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Channel Islands funds update: July 2024

Newsletter

08 July 2024

12 min read

ON THIS PAGE

In our latest Channel Islands funds update, we round up recent legal and regulatory developments in Jersey and Guernsey.

View our newsletter online.

Pan-island developments

The first quarter 2024 investment statistics have been published for Jersey and Guernsey.

Jersey investment statistics

Statistics published by the Jersey Financial Services Commission (JFSC) show that at the end of the first quarter, the value of total funds under investment management increased by £2 billion since the end of 2023 and stood at £34.8 billion as at 31 March 2024.  

The total net asset value of regulated funds under administration fell over the first quarter from £452.2 billion to £451.9 billion.

In contrast, the number of Jersey Private Funds (JPFs) registered increased from 692 as at 31 December 2023 to 718.

The full statistics can be viewed in the Jersey Finance Quarterly Report.

Guernsey investment statistics

Statistics published by the Guernsey Financial Services Commission (GFSC) show that the total net asset value of Guernsey funds was £292.5 billion, which was an increase over the quarter of £2.6 billion.

Within these totals, Guernsey closed-ended funds increased over the quarter by £1.4 billion to £241.5 billion. The Guernsey-domiciled open-ended sector also increased over the quarter by just under £1.2 billion to £51 billion.

Within these totals for Guernsey funds, Guernsey Green Funds held a total net asset value of £5.2 billion at the end of the quarter.

Read the Q1 2024 investment statistics in full here:

The full statistics can be viewed in the GFSC Q1 2024 update.

Jersey developments

Revised Jersey Private Fund Guide

A new and improved iteration of the Jersey Private Fund Guide has been published by the JFSC following consultation. The updated Guide provides welcomed clarifications and enhancements to align with developments in regulation, particularly in relation to Annex B of the Guide.

Read our client briefing which considers the key changes in detail.

Virtual Asset Service Providers (VASPs)

Measures to counter money laundering, terrorism financing and proliferation financing.

Our Q1 2024 update covered guidance on the implementation of the Financial Action Task Force's (FATF) so-called 'travel rule'. Further to recommendations from the FATF, the Jersey Financial Services Commission (JFSC) has published a list of registered VASPs to support the implementation of this rule.

The JFSC has also released feedback on the compliance of five VASPs with their statutory and regulatory obligations for suspicious activity reporting. The assessment was conducted in 2023 and reviewed the entities' relevant systems and controls and transaction monitoring systems and controls. View the feedback here.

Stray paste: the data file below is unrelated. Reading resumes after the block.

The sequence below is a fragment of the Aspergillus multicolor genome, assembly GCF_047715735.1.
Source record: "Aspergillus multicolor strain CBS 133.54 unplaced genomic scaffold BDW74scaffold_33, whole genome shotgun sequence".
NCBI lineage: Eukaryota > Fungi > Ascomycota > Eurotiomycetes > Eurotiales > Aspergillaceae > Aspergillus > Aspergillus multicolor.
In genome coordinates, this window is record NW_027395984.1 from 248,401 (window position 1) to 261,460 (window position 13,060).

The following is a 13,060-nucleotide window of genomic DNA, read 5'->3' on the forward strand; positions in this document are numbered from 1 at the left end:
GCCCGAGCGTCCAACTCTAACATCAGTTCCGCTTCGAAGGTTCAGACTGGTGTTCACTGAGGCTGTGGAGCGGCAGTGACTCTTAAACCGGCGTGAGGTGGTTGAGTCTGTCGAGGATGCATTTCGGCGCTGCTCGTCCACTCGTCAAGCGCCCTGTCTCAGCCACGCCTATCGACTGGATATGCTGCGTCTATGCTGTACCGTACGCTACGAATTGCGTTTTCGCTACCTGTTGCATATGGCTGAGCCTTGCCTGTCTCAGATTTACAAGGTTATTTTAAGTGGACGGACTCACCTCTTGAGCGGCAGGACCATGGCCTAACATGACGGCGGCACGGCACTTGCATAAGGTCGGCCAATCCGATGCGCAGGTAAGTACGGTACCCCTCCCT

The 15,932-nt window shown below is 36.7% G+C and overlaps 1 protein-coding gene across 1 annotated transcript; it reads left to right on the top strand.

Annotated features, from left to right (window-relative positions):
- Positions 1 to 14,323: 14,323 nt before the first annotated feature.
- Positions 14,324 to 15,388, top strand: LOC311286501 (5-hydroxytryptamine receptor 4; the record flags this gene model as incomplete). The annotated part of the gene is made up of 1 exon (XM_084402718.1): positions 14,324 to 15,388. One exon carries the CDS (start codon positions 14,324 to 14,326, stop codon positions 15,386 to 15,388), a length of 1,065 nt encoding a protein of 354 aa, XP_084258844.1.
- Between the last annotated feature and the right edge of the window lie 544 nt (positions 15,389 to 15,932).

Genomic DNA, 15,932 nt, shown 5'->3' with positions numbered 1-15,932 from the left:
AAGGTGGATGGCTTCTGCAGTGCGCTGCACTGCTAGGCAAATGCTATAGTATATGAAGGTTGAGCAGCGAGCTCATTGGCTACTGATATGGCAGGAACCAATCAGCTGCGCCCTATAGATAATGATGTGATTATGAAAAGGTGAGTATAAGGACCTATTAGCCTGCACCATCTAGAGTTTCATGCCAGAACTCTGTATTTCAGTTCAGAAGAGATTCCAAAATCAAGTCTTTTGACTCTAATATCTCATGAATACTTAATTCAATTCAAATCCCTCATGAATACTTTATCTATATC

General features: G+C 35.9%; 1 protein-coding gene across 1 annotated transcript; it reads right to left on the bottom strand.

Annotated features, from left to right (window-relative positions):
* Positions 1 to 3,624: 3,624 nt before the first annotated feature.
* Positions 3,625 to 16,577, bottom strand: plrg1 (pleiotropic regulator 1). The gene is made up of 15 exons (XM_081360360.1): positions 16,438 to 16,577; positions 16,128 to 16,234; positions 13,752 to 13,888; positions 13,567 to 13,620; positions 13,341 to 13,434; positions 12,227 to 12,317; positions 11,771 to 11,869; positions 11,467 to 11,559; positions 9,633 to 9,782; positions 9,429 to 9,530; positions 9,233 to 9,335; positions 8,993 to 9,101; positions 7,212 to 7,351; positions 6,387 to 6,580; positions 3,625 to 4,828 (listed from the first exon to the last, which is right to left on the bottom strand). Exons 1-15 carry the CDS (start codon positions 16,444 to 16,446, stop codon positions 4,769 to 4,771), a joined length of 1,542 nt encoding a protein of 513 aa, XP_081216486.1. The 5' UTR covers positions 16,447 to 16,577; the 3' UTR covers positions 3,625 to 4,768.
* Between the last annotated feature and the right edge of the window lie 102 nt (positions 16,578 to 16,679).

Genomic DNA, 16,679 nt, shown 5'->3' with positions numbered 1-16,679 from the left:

A further development in Q2 includes the publication of the Government of Jersey's national risk assessment of ML / CT / PF risks posed by the VASP sector to increase understanding and enable greater oversight and control. The report identifies the risks to the sector as being as expected with ML /CT / PF threats, namely medium-high. The existing mitigation of the risks relating to VASP activity is assessed as medium. View the risk assessment.

Capabilities of VASPs

Jersey Finance has issued its report on Jersey's capabilities in the virtual asset space with commentary from the JFSC and the Government of Jersey. It follows research undertaken by Jersey Finance with IFI Global on the evolution of virtual assets in Jersey. The report includes case studies which showcase the island's digital infrastructure, forward-thinking approach to regulation, together with a wide range of investment structures catering for VASPs.

Read the Jersey Finance and IFI Global report.

View our client briefings: Safe harbours for VASPs - part 1 and part 2.

Digital Assets Reform Project: smart contracts, data assets and DAOs

The Jersey Law Commission has commenced its consultation on the impact of the digital age on Jersey law. This consultation focuses on smart contracts and their enforceability, decentralised autonomous organisations (DAOs) and data objects as property rights. Suggestions for additional reforms are also included. Contributions have been sought from a wide array of industry stakeholders.

The project will follow three parts with the first part being a "scoping" phase to establish what stakeholders view the legal issues are under the current law. A consultation report containing provisional findings and recommendations will form phase two. Phase three will comprise of final recommendations to the Chief Minister.

Phase one closed in June 2024. Read the consultation paper.

JFSC funding model and fees consultations and feedback

We previously reported in our Q1 2024 update on the various consultations relating to the JFSC's calculation of its fees for regulatory applications and processes.

As a result of the feedback received and the reduction in Retail Price Index (RPI) from September to December 2023, the JFSC has revised its proposals for fee increases, amending the rate to 6% from the initially proposed 10.1%. It has appointed KPMG to advise on its funding model and structure and has issued a new consultation covering fee changes across the funds, insurance and investment business sectors.

The proposed revisions to the funding model have been welcomed by industry and we await feedback from the latest consultation which closed in May 2024.

Read the full feedback papers on previous consultations 10, 11 and 12. View details of the new consultation.

JFSC thematic assessment visit findings from 2023

The JFSC has issued bitesize feedback of their thematic assessment visits undertaken in 2023 to assess designated service providers' (DSPs) compliance with statutory and regulatory requirements. The feedback is covered in a single page across four named sectors, including Jersey Private Funds (JPFs).

Examples of good practice observed for JPFs include:

  • comprehensive risk assessments covering a wide spectrum of risks relevant to each fund type